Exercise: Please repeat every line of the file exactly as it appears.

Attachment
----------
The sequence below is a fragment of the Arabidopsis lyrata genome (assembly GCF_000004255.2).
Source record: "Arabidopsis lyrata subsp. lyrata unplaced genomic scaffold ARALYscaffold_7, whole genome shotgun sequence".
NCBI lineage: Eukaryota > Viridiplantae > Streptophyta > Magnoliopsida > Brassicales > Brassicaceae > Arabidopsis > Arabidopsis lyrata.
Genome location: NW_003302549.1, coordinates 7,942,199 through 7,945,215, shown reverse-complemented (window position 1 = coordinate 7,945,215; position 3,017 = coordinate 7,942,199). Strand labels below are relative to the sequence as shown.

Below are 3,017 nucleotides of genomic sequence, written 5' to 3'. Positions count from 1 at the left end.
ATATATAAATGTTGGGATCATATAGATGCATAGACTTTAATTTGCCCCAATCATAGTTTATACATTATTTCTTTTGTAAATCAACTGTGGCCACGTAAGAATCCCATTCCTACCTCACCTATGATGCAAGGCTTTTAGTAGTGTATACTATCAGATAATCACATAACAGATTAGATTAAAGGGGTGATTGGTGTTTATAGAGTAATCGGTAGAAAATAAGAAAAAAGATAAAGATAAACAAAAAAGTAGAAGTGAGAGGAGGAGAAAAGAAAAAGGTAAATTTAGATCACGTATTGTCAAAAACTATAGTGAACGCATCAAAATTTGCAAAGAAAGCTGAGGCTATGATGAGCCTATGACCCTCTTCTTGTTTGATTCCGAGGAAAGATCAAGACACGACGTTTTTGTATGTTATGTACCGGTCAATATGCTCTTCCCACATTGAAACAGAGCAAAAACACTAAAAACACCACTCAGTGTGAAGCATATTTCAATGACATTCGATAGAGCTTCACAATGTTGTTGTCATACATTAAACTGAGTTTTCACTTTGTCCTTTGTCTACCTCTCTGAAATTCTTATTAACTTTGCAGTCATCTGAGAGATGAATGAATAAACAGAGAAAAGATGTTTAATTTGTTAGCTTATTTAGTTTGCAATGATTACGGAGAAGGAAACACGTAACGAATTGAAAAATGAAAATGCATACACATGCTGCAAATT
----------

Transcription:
The sequence below is a fragment of the Arabidopsis lyrata genome (assembly GCF_000004255.2).
Source record: "Arabidopsis lyrata subsp. lyrata unplaced genomic scaffold ARALYscaffold_7, whole genome shotgun sequence".
NCBI lineage: Eukaryota > Viridiplantae > Streptophyta > Magnoliopsida > Brassicales > Brassicaceae > Arabidopsis > Arabidopsis lyrata.
Genome location: NW_003302549.1, coordinates 7,942,199 through 7,945,215, shown reverse-complemented (window position 1 = coordinate 7,945,215; position 3,017 = coordinate 7,942,199). Strand labels below are relative to the sequence as shown.

Below are 3,017 nucleotides of genomic sequence, written 5' to 3'. Positions count from 1 at the left end.
ATATATAAATGTTGGGATCATATAGATGCATAGACTTTAATTTGCCCCAATCATAGTTTATACATTATTTCTTTTGTAAATCAACTGTGGCCACGTAAGAATCCCATTCCTACCTCACCTATGATGCAAGGCTTTTAGTAGTGTATACTATCAGATAATCACATAACAGATTAGATTAAAGGGGTGATTGGTGTTTATAGAGTAATCGGTAGAAAATAAGAAAAAAGATAAAGATAAACAAAAAAGTAGAAGTGAGAGGAGGAGAAAAGAAAAAGGTAAATTTAGATCACGTATTGTCAAAAACTATAGTGAACGCATCAAAATTTGCAAAGAAAGCTGAGGCTATGATGAGCCTATGACCCTCTTCTTGTTTGATTCCGAGGAAAGATCAAGACACGACGTTTTTGTATGTTATGTACCGGTCAATATGCTCTTCCCACATTGAAACAGAGCAAAAACACTAAAAACACCACTCAGTGTGAAGCATATTTCAATGACATTCGATAGAGCTTCACAATGTTGTTGTCATACATTAAACTGAGTTTTCACTTTGTCCTTTGTCTACCTCTCTGAAATTCTTATTAACTTTGCAGTCATCTGAGAGATGAATGAATAAACAGAGAAAAGATGTTTAATTTGTTAGCTTATTTAGTTTGCAATGATTACGGAGAAGGAAACACGTAACGAATTGAAAAATGAAAATGCATACACATGCTGCAAATT